The Drop Screen 6 articles

The Drop


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  • European actors do an uneven job bringing a "hey-yous-guys" Brooklyn crime drama to life in the English-language debut of Belgium's Michaël R. Roskam (Bullhead). The film's distinctly working-class Catholic vibe is best attributed to Mystic River's Dennis Lehane, whose source material—a 2009 short story called "Animal Rescue"—has been expanded by the author himself into a script that probably worked better on page (and in his original setting of Boston's scrappy Dorchester).

  • Roskam directed the constantly improving Schoenaerts in the 2011 Belgian crime thriller Bullhead. That was a more overheated cousin to this new movie, which has the seediness you’ve come to expect from something set around a mob-owned bar. Lehane writes some sharp, funny exchanges, but the longer the movie goes on, the less original it becomes and the harder it is to believe — even with Hardy doing a legible, alluring variation on Marlon Brando.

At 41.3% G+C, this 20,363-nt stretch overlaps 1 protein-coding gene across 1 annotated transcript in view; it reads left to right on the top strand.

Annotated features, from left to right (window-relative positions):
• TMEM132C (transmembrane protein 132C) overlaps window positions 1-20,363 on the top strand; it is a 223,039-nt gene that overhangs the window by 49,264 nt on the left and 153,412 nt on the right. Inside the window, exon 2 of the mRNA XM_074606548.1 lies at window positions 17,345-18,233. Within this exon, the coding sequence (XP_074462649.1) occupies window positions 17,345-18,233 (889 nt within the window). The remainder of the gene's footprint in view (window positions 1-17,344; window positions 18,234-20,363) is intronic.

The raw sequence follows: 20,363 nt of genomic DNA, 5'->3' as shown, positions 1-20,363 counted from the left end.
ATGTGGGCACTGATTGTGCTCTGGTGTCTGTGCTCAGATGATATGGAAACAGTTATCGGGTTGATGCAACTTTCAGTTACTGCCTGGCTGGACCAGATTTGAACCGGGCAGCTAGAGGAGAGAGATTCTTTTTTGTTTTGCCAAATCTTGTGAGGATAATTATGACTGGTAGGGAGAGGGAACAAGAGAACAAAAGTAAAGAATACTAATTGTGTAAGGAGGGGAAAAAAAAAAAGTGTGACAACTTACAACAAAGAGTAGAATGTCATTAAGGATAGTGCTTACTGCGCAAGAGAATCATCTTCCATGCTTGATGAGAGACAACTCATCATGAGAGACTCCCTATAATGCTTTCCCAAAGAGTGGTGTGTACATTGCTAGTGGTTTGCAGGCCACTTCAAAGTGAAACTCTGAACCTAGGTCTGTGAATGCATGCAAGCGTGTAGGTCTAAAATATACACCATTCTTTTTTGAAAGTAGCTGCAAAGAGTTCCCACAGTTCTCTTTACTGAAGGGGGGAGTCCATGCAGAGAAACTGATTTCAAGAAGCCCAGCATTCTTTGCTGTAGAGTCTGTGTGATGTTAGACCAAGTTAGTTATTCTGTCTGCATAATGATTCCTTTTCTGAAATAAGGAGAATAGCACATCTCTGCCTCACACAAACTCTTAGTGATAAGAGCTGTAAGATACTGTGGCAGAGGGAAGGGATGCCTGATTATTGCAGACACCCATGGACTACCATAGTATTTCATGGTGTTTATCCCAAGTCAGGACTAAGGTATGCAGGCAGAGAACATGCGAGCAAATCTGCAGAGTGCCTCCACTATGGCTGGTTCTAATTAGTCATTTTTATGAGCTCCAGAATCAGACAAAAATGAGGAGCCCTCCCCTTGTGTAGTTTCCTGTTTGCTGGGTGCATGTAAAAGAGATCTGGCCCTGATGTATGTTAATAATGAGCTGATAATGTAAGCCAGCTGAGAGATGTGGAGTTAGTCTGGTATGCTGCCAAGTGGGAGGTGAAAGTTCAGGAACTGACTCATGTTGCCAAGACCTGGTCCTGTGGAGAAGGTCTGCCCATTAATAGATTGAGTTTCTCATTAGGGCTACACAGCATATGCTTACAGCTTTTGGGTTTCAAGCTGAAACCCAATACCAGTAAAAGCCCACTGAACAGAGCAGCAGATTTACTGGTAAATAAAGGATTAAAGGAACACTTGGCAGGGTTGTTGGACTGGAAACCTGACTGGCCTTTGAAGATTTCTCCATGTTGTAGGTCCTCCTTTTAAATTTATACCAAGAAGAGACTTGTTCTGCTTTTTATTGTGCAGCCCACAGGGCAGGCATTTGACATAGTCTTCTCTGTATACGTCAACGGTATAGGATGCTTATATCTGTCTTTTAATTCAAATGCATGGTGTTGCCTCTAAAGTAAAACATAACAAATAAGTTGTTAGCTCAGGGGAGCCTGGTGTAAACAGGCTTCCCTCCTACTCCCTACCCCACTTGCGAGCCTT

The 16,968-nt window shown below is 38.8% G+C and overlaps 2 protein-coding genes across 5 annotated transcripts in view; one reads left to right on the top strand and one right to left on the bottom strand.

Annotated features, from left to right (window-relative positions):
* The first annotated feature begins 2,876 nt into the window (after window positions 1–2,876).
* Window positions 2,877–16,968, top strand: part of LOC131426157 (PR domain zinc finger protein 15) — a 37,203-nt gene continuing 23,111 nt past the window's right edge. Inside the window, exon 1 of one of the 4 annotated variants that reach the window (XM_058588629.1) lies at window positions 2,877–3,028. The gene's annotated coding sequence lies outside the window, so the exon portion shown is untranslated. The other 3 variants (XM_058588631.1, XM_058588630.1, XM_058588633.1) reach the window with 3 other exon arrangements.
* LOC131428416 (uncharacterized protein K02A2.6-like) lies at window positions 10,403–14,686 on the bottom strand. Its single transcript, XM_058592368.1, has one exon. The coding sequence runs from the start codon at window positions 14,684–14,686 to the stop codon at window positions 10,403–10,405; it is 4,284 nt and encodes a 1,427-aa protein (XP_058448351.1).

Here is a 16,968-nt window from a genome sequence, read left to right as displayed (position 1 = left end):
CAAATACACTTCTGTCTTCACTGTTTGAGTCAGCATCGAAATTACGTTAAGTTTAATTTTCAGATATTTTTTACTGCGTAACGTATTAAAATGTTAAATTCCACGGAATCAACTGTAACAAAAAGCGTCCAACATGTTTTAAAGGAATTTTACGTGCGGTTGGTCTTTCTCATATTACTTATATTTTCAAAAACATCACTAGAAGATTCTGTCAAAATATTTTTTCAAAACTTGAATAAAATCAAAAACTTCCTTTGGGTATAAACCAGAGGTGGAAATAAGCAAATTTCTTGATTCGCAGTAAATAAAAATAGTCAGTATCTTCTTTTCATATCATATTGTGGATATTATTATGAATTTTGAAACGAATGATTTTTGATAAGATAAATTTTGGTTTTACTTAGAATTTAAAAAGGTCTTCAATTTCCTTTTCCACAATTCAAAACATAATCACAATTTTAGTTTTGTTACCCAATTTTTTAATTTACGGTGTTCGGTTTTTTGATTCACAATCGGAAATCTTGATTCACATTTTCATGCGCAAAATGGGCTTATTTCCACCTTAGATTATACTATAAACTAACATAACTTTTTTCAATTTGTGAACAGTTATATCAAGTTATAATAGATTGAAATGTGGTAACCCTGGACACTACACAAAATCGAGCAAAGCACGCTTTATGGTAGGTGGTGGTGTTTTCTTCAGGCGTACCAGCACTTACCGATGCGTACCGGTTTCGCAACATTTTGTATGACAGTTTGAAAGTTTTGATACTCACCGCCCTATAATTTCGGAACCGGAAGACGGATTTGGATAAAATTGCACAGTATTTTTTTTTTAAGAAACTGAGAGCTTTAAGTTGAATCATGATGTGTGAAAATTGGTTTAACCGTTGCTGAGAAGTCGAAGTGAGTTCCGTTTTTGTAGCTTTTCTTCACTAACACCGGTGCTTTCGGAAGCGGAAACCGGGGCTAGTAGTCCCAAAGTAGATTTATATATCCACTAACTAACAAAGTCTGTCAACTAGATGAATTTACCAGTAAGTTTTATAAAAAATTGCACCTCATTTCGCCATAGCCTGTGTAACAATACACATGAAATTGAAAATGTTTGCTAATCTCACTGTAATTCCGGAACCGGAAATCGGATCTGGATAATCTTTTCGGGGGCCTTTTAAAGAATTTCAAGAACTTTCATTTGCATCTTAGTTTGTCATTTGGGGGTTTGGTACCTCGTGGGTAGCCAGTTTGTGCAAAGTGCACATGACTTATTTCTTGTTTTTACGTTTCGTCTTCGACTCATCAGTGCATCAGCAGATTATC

• A standard gangster story on its surface, The Drop patiently develops some interesting ideas as it progresses, minimizing the focus on money and playing up the concept of a gangster demimonde fueled primarily by insecurity, with pointless squabbles over reputation and petty personal grudges keeping the cycle of violence flowing.

  • [Hardy's performance is] a remarkably cagey piece of acting, upon which The Drop ultimately depends for its unexpected source of power, and confirms that Hardy is his generation’s equivalent of Gary Oldman—a chameleon whose transformations never seem skin-deep.

  • Awfully close to self-parody (all that "nip that impulse right in the fuckin' bud" verbiage is self-conscious too) but I swear, when Tom Hardy's acting slow-witted - he doesn't blink, as if straining to figure things out - and James Gandolfini is being splenetic, they're like a tough-guy Laurel and Hardy (a compliment, imo).

  • The Drop is, I think, a plainly ridiculous movie... Nevertheless, I found [its] silliness sort of endearing. It helps that Tom Hardy exudes warmth so naturally, here playing the ne’er-do-well heavy in a hapless, even dopey way, with an accent that reminded me a little of Adam Sandler.

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